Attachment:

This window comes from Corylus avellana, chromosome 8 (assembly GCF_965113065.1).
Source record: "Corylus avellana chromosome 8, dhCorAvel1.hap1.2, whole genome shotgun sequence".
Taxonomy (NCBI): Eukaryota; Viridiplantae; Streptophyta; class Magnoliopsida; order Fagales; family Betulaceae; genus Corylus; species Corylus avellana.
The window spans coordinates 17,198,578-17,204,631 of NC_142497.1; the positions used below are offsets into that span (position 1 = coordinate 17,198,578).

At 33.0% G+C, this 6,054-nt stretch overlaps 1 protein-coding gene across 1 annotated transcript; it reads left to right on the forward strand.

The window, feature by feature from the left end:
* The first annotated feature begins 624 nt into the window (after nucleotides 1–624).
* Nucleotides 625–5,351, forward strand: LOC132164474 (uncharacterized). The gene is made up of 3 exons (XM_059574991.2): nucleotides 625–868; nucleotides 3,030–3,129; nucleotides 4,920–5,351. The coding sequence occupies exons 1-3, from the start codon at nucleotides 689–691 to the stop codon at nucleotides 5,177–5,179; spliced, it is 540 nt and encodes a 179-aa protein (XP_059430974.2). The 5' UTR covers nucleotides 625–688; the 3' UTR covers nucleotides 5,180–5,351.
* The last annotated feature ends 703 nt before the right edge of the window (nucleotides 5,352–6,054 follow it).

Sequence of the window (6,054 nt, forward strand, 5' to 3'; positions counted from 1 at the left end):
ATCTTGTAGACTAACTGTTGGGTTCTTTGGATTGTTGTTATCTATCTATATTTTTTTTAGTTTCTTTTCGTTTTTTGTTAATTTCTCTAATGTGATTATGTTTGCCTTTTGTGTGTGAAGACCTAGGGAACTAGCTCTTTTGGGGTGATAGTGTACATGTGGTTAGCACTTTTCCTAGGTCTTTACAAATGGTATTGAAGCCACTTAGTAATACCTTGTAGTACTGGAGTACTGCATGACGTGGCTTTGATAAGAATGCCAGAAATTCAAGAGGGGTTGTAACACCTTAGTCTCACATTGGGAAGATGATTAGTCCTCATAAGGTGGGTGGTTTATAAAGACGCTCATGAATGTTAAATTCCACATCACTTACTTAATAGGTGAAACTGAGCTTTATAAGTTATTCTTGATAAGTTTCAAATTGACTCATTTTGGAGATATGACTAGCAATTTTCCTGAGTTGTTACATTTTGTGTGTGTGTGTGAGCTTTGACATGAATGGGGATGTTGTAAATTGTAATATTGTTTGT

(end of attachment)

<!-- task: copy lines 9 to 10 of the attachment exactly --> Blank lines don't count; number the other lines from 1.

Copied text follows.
* The last annotated feature ends 703 nt before the right edge of the window (nucleotides 5,352–6,054 follow it).

Sequence of the window (6,054 nt, forward strand, 5' to 3'; positions counted from 1 at the left end):